When it comes to understanding tax liabilities, many yacht crew still believe that they don't need to declare their income. Even if you bank offshore, are non-resident, are not resident anywhere, spend less than 183 days anywhere or live on a foreign flagged vessel - there are rules to follow and often positive financial benefits in filing a return.
If you are a UK seafarer, you may be able to take advantage of HMRC’s best kept secret, the Seafarers Earnings Deduction (SED), which enables individuals to claim 100% tax exemption.
It seems crazy to hide money when you can declare it tax free, and make the most of your hard earned cash. If you told a non-Brit crewmember you had this option and weren’t using it, they'd probably want to swap passports.
Let's look at the scenarios one by one:
“I bank offshore"
Due to the growing list of countries signing up to the Automatic Exchange of Information (AEI), you are no longer protected by keeping your money in an offshore account. In any case, is it really an advantage in the greater scheme of things? As well as not earning interest, your money is just sitting there rather than working for you via investments or other initiatives. By declaring your income you can start to reap the benefits of bringing it onshore, earning interest and yielding a return.
“I’m not resident anywhere”
Contrary to popular myth, very few yacht crew really are non-resident anywhere. Most people believe the 183 day rule overides any other aspect of residency, however, according to the OECD model tax convention (Organization for Economic Cooperation and Development), permanent home and socioeconomic ties carry equal weight.
The implementation of CRS (Common Reporting Standard) and FATCA (Foreign Account Tax Compliance Act - a 2010 United States federal law to enforce the requirement for United States persons including those living outside the US to file yearly reports on their non-U.S. financial accounts) require all banks to contact account holders to obtain verification of details, including their tax number and residency.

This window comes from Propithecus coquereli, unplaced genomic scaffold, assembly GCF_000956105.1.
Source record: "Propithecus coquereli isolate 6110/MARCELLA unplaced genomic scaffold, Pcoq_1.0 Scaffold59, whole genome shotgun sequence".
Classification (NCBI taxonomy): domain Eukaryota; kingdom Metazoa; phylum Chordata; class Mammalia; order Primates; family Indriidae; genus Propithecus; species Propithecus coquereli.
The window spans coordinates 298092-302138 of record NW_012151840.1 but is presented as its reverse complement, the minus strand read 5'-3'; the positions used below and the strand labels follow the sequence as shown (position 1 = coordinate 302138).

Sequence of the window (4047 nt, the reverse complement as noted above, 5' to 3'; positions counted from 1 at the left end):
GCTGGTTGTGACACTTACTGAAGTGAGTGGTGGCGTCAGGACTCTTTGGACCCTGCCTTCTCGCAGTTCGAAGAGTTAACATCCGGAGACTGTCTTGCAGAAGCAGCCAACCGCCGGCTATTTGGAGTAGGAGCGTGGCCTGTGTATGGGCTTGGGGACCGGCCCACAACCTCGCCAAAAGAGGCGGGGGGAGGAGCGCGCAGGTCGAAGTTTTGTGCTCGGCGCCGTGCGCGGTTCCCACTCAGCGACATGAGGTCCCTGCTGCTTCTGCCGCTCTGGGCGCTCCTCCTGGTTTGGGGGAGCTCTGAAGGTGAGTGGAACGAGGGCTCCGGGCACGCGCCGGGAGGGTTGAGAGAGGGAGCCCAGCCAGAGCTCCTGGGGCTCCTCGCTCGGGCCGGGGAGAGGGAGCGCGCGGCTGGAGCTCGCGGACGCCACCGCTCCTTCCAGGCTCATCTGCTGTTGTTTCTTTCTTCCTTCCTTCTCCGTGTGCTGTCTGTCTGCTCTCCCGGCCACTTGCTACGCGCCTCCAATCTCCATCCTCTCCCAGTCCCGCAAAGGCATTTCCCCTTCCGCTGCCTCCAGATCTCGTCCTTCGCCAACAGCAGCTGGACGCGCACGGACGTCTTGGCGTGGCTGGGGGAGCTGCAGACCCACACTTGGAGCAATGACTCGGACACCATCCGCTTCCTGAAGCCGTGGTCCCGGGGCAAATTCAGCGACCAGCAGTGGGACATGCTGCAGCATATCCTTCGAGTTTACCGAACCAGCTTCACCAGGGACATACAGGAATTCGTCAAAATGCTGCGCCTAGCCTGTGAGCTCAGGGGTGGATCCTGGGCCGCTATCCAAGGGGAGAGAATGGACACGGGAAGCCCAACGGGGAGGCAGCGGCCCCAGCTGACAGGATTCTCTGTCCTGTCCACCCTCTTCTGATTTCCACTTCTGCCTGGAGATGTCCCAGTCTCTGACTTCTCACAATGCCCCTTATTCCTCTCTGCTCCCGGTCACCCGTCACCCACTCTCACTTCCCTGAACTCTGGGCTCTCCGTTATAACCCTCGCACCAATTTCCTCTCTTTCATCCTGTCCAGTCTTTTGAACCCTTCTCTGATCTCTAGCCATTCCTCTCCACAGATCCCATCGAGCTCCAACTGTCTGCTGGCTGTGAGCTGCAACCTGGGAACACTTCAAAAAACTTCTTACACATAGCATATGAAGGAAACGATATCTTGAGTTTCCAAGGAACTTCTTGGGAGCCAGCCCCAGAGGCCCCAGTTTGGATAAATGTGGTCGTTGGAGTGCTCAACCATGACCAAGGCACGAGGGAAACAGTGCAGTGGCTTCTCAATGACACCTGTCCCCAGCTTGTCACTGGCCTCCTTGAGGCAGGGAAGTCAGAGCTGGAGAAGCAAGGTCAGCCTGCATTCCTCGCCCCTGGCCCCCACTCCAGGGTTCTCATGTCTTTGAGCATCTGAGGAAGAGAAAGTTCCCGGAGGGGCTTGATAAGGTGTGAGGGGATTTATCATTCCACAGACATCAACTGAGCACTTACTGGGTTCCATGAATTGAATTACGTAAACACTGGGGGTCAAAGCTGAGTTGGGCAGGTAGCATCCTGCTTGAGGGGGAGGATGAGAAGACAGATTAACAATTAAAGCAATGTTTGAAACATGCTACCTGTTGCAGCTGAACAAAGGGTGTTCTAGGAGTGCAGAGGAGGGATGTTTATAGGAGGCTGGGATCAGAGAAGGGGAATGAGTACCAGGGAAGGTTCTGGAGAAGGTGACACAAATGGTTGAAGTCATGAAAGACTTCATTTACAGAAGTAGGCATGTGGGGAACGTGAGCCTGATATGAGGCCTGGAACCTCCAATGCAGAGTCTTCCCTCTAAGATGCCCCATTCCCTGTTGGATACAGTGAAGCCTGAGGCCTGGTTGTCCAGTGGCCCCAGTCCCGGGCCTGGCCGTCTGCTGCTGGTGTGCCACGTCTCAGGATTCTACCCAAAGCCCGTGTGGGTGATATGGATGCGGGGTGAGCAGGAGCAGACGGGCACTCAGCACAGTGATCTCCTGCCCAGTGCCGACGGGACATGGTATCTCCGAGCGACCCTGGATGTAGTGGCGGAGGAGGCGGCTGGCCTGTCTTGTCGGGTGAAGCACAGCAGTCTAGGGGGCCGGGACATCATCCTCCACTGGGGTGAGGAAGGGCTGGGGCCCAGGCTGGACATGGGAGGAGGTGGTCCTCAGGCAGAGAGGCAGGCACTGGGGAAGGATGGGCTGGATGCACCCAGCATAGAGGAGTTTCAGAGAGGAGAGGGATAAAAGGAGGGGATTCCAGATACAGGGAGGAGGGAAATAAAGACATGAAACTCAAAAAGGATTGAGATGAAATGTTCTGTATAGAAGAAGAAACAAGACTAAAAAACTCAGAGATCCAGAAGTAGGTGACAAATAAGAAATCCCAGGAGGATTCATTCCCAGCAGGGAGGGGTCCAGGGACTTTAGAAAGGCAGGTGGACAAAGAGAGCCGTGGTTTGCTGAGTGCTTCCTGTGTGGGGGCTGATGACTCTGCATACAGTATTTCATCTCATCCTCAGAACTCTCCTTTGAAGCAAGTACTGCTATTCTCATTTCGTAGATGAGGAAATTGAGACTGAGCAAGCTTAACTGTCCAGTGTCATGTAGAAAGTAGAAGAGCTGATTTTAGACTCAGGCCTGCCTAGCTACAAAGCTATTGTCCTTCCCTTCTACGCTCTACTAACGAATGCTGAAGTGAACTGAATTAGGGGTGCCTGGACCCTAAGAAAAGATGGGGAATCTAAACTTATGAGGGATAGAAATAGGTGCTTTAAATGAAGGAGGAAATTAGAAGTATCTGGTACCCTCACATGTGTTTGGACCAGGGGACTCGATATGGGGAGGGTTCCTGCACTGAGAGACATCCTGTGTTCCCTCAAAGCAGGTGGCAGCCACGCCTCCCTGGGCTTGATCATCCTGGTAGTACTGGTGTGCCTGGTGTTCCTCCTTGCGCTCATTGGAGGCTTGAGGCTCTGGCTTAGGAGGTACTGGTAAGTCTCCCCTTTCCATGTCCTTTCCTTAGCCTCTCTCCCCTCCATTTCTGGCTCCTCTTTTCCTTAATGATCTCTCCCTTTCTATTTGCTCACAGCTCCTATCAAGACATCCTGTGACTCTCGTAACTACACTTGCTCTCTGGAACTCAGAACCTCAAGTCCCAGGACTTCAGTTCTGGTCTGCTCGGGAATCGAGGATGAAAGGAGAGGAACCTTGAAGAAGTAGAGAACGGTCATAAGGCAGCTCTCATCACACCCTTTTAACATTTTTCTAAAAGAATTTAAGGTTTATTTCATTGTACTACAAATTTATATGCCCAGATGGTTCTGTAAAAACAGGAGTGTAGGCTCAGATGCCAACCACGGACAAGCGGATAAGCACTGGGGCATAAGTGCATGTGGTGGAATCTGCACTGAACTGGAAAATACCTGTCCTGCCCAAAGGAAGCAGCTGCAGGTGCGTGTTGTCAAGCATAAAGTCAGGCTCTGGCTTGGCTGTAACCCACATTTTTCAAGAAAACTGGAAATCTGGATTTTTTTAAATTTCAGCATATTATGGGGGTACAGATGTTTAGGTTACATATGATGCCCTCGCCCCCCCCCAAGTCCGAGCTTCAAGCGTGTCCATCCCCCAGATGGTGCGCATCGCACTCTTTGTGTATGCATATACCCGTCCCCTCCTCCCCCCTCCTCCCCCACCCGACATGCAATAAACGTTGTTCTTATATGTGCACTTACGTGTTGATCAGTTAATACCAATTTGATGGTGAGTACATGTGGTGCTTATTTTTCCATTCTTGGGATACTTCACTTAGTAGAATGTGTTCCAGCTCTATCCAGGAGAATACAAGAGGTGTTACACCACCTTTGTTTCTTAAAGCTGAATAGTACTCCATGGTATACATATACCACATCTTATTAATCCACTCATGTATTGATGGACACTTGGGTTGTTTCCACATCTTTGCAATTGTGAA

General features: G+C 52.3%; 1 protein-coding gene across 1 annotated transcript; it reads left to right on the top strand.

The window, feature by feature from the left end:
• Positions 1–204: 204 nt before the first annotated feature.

Unless you can prove you are truly non-resident anywhere - which is extremely difficult even for yacht crew - you must provide this information or risk being reported to your tax authority.
“I do file a tax return - I declare my income from rental property.”
Unfortunately, this is another common myth that does not stack up. You need to be seen to declare all your foreign earnings, and by making only a partial declaration, not only are you filing incorrectly, but you will also prevent yourself from obtaining a mortgage as banks want to see your earned income, not just gains from rental property.
“Maybe it’s time to become tax resident in Monaco or Panama.”
Yes, technically you could choose to hide your funds in Monaco or Panama. However concealing funds in this way is an illegal practice and these days tax authorities take a very dim view on tax evasion. It's also worth considering just how long Monaco or Panama can hold out against growing pressure to join the list of 97+ countries who already freely exchange information on foreign accounts.
The best solution is to take professional tax advice on the options available for declaring your income while keeping as much of your money as you can.
As I said, crew who can declare their income in the UK under the SED can claim 100% tax relief, and the only reason for not doing so is not realising how easy it is to set up. Not only will financial products be more accessible but, when it comes to tax, it's much better to be proactive than to wait to be asked for information.
If you would like further advice on any of the points raised in this article please contact me at: firstname.lastname@example.org
Any tax advice in this article is not intended or written by Marine Accounts to be used by a client or entity for the purpose of (i) avoiding penalties that may be imposed on any taxpayer or (ii) promoting, marketing or recommending to another party.
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